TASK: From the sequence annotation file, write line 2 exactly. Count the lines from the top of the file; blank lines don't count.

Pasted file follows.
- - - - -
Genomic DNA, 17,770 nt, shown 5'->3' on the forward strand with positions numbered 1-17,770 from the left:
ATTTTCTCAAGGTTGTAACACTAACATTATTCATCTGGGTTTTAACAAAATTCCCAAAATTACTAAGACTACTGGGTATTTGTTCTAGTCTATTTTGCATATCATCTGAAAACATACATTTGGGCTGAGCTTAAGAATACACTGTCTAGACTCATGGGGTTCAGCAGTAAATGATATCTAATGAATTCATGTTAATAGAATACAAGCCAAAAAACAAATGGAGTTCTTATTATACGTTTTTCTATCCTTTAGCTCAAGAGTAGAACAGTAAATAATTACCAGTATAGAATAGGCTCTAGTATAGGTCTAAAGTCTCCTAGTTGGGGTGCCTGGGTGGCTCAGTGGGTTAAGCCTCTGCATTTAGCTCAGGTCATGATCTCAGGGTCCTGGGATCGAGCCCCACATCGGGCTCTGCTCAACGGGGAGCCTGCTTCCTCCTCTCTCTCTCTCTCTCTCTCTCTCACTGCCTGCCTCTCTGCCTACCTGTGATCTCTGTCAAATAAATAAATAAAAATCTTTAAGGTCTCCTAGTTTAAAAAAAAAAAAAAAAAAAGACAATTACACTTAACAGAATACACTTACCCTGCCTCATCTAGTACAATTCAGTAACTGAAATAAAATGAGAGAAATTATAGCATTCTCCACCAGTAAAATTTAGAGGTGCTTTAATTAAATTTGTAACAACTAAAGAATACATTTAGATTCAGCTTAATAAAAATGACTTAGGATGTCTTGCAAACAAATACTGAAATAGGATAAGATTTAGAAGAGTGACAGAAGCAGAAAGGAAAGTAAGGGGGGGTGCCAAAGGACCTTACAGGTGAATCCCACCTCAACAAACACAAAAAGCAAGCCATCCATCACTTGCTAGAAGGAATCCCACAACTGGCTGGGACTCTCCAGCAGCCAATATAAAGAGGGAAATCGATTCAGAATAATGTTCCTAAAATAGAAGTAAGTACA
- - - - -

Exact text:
ATTTTCTCAAGGTTGTAACACTAACATTATTCATCTGGGTTTTAACAAAATTCCCAAAATTACTAAGACTACTGGGTATTTGTTCTAGTCTATTTTGCATATCATCTGAAAACATACATTTGGGCTGAGCTTAAGAATACACTGTCTAGACTCATGGGGTTCAGCAGTAAATGATATCTAATGAATTCATGTTAATAGAATACAAGCCAAAAAACAAATGGAGTTCTTATTATACGTTTTTCTATCCTTTAGCTCAAGAGTAGAACAGTAAATAATTACCAGTATAGAATAGGCTCTAGTATAGGTCTAAAGTCTCCTAGTTGGGGTGCCTGGGTGGCTCAGTGGGTTAAGCCTCTGCATTTAGCTCAGGTCATGATCTCAGGGTCCTGGGATCGAGCCCCACATCGGGCTCTGCTCAACGGGGAGCCTGCTTCCTCCTCTCTCTCTCTCTCTCTCTCTCTCACTGCCTGCCTCTCTGCCTACCTGTGATCTCTGTCAAATAAATAAATAAAAATCTTTAAGGTCTCCTAGTTTAAAAAAAAAAAAAAAAAAAGACAATTACACTTAACAGAATACACTTACCCTGCCTCATCTAGTACAATTCAGTAACTGAAATAAAATGAGAGAAATTATAGCATTCTCCACCAGTAAAATTTAGAGGTGCTTTAATTAAATTTGTAACAACTAAAGAATACATTTAGATTCAGCTTAATAAAAATGACTTAGGATGTCTTGCAAACAAATACTGAAATAGGATAAGATTTAGAAGAGTGACAGAAGCAGAAAGGAAAGTAAGGGGGGGTGCCAAAGGACCTTACAGGTGAATCCCACCTCAACAAACACAAAAAGCAAGCCATCCATCACTTGCTAGAAGGAATCCCACAACTGGCTGGGACTCTCCAGCAGCCAATATAAAGAGGGAAATCGATTCAGAATAATGTTCCTAAAATAGAAGTAAGTACA